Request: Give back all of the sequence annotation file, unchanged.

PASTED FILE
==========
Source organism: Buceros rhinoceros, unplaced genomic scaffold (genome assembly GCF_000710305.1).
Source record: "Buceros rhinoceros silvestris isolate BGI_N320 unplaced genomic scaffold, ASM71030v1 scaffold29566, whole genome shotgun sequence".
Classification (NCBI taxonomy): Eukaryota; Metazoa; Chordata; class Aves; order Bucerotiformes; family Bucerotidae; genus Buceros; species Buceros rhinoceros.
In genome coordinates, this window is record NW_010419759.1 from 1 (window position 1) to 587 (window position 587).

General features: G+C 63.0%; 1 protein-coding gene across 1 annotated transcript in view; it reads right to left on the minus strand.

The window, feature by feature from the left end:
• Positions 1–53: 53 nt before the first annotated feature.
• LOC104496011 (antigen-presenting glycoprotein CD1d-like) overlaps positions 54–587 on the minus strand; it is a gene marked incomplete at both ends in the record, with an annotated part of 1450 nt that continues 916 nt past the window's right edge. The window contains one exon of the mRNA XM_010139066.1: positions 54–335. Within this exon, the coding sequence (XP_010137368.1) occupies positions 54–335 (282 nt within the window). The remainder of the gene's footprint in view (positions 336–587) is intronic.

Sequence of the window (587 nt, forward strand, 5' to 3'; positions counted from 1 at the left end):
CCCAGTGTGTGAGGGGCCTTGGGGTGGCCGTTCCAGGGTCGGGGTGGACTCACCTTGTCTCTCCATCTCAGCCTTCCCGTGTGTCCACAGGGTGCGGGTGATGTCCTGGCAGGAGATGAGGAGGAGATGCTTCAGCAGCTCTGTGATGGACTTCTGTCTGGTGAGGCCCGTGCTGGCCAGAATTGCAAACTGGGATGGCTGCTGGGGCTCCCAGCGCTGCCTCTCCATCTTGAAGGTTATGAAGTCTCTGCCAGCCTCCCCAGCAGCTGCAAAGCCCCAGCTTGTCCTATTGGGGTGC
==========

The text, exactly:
Source organism: Buceros rhinoceros, unplaced genomic scaffold (genome assembly GCF_000710305.1).
Source record: "Buceros rhinoceros silvestris isolate BGI_N320 unplaced genomic scaffold, ASM71030v1 scaffold29566, whole genome shotgun sequence".
Classification (NCBI taxonomy): Eukaryota; Metazoa; Chordata; class Aves; order Bucerotiformes; family Bucerotidae; genus Buceros; species Buceros rhinoceros.
In genome coordinates, this window is record NW_010419759.1 from 1 (window position 1) to 587 (window position 587).

General features: G+C 63.0%; 1 protein-coding gene across 1 annotated transcript in view; it reads right to left on the minus strand.

The window, feature by feature from the left end:
• Positions 1–53: 53 nt before the first annotated feature.
• LOC104496011 (antigen-presenting glycoprotein CD1d-like) overlaps positions 54–587 on the minus strand; it is a gene marked incomplete at both ends in the record, with an annotated part of 1450 nt that continues 916 nt past the window's right edge. The window contains one exon of the mRNA XM_010139066.1: positions 54–335. Within this exon, the coding sequence (XP_010137368.1) occupies positions 54–335 (282 nt within the window). The remainder of the gene's footprint in view (positions 336–587) is intronic.

Sequence of the window (587 nt, forward strand, 5' to 3'; positions counted from 1 at the left end):
CCCAGTGTGTGAGGGGCCTTGGGGTGGCCGTTCCAGGGTCGGGGTGGACTCACCTTGTCTCTCCATCTCAGCCTTCCCGTGTGTCCACAGGGTGCGGGTGATGTCCTGGCAGGAGATGAGGAGGAGATGCTTCAGCAGCTCTGTGATGGACTTCTGTCTGGTGAGGCCCGTGCTGGCCAGAATTGCAAACTGGGATGGCTGCTGGGGCTCCCAGCGCTGCCTCTCCATCTTGAAGGTTATGAAGTCTCTGCCAGCCTCCCCAGCAGCTGCAAAGCCCCAGCTTGTCCTATTGGGGTGC